Your Labrador Retriever has been a part of your family for many years. He or she is now entering their senior years. Although your Lab may still be playful and active, there are specific needs that you will need to provide for him or her in order to make the senior years comfortable and happy. Learn more about caring for senior Labrador Retriever today and your dog will soon be a happy senior.
- Veterinarian Check-Up – First you will want to schedule a check-up for your Lab at the veterinarian office. The vet will conduct a physical exam, run tests and provide insight into your Lab’s health. If there are any specific illnesses or ailments your veterinarian will provide details on how to cure or lessen symptoms regarding the health issue.
- Diet – Your Labrador Retriever will need to receive a variety of nutrients, vitamins and minerals in his or her diet on a daily basis. Depending on your dog’s health, the veterinarian will recommend a specific diet that will benefit your dog’s health.
- Frequent Bathroom Use – Your Lab may begin to need to use the bathroom more often that when he or she was younger. You will want to either provide access to the outdoors or invest in puppy pads that you can conveniently place throughout your home in order to help your dog quickly reach the designated area for bathroom use.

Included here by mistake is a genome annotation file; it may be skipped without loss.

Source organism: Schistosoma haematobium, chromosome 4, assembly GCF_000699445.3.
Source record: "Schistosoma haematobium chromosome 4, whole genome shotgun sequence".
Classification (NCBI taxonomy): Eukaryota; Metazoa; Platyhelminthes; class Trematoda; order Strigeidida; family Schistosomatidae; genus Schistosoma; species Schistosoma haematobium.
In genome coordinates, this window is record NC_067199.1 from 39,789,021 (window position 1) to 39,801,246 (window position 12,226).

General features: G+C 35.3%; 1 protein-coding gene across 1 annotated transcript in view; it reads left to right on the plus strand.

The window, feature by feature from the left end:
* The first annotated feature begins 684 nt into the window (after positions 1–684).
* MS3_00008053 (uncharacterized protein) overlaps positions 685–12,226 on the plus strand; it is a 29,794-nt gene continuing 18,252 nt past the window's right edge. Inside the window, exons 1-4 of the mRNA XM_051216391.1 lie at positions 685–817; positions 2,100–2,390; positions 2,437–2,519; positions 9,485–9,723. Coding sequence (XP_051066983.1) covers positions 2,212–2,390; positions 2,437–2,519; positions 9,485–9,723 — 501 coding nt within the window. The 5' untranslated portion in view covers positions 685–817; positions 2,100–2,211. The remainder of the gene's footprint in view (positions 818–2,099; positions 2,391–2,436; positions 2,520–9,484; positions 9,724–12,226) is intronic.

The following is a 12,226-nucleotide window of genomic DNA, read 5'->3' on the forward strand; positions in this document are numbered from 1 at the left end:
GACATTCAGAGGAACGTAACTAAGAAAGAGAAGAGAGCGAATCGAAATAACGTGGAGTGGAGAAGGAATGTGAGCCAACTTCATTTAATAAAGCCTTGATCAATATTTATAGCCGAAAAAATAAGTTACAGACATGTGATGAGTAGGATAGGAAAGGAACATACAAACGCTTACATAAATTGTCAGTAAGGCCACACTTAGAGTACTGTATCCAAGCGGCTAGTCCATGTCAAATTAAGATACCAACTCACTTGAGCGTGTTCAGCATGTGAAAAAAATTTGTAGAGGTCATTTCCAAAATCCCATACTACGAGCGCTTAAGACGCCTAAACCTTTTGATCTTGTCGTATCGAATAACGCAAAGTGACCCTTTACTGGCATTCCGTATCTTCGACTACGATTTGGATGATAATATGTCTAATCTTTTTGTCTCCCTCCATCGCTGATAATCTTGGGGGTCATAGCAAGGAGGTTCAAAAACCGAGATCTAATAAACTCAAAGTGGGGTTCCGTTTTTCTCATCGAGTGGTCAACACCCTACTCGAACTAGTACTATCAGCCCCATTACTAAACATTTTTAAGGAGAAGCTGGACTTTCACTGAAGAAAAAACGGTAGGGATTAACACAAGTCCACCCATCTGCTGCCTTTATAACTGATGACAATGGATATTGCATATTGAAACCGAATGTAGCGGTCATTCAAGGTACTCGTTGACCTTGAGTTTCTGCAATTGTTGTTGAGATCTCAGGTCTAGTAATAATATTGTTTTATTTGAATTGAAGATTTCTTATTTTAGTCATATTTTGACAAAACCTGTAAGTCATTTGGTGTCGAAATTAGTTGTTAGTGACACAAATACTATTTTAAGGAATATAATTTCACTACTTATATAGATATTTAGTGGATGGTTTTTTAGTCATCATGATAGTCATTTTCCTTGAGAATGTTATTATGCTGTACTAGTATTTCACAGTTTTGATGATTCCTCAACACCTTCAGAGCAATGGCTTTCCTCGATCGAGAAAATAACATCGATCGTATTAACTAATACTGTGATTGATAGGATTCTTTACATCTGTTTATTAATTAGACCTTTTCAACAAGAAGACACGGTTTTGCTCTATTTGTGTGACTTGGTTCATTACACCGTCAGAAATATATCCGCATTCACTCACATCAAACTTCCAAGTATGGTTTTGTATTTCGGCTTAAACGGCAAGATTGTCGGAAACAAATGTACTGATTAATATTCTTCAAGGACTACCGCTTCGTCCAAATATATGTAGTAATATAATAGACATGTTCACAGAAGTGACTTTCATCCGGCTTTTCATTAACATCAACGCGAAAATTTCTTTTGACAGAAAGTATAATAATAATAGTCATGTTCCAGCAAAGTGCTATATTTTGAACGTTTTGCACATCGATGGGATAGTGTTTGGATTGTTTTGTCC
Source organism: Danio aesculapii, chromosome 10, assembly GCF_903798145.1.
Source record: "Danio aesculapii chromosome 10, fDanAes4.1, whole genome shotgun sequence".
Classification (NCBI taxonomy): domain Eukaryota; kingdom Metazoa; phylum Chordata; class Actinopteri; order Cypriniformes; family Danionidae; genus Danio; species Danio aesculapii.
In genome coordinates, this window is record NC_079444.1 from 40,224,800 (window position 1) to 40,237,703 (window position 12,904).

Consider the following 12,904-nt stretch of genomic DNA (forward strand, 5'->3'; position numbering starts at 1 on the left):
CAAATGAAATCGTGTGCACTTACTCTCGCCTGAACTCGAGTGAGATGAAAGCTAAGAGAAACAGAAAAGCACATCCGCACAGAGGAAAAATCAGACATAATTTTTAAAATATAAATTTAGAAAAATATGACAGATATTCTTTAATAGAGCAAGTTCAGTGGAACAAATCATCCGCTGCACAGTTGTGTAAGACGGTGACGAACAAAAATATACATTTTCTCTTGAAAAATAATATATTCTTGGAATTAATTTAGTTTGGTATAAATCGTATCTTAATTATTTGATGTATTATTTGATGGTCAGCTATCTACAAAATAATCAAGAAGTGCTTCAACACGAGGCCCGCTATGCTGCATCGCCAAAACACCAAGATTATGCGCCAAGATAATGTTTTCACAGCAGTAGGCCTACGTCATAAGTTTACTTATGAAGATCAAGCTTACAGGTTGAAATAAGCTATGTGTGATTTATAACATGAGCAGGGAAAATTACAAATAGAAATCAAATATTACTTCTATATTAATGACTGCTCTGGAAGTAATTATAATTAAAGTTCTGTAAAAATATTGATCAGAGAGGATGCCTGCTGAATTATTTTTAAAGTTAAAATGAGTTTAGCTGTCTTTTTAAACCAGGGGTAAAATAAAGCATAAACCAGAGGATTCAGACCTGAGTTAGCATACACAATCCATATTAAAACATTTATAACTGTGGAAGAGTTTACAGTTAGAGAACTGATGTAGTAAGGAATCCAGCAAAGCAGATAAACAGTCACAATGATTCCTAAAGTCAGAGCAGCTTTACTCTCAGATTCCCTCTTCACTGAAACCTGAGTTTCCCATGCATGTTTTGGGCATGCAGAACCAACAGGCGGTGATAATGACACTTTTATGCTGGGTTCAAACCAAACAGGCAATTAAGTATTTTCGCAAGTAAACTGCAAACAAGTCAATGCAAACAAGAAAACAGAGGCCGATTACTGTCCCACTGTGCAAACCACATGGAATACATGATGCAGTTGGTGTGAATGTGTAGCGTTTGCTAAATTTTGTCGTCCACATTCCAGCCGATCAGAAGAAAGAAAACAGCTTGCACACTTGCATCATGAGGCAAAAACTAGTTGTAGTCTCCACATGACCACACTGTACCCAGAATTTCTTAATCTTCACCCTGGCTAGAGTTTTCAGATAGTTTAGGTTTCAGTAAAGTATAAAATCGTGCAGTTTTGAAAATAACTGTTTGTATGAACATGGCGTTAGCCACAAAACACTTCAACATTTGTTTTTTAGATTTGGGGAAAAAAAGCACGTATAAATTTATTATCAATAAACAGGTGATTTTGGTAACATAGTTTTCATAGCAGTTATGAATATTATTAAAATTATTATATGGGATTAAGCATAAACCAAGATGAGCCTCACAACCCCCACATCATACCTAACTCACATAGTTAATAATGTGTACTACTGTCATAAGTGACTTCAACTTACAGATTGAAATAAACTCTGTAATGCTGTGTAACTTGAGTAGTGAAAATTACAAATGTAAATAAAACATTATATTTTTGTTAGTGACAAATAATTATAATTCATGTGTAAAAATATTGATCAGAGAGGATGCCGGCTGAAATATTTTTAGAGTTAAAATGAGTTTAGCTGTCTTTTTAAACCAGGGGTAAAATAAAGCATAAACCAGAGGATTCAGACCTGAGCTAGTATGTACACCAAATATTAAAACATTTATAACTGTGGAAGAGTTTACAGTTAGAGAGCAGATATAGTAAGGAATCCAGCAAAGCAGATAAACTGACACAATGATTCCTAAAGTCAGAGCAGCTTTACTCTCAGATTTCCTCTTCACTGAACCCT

- Inability to Use the Stairs – Your Lab may have spent his or her entire life running up and down the stairs. But now, you may notice that there is difficulty climbing the stairs. You will want to close off the access to the staircase with a baby gate to prevent your dog from using the stairs.
- Loss of Hearing – You may notice that your pooch doesn’t coming running when you call his or her name. There is a possibility that he or she is losing their hearing. You will want to learn different ways to get your dog’s attention. Usually approaching your dog and using a hand signal that signifies to your dog that you want him or her to come will help.
- Blindness – Sometimes blindness can go undetected by dog owners due to a dog’s ability to use his or her other senses to navigate through the house and other familiar places. But there will be times when your dog may be standing or sitting next to someone and not acknowledge the person. Or, your dog may hesitate when jumping up on to the furniture.
One of the main focuses you will want to keep an eye on as your dog ages is his or her weight. Obesity can cause a variety of health issues in dog’s that can negatively impact their life. Always provide a healthy diet for your dog and remember not to provide too many treats per day. Access to plenty of fresh water is required every day. Remember to be patient with your dog as he or she enjoys their senior years. They are adjusting to a new way of living and surely appreciating your help along the way.
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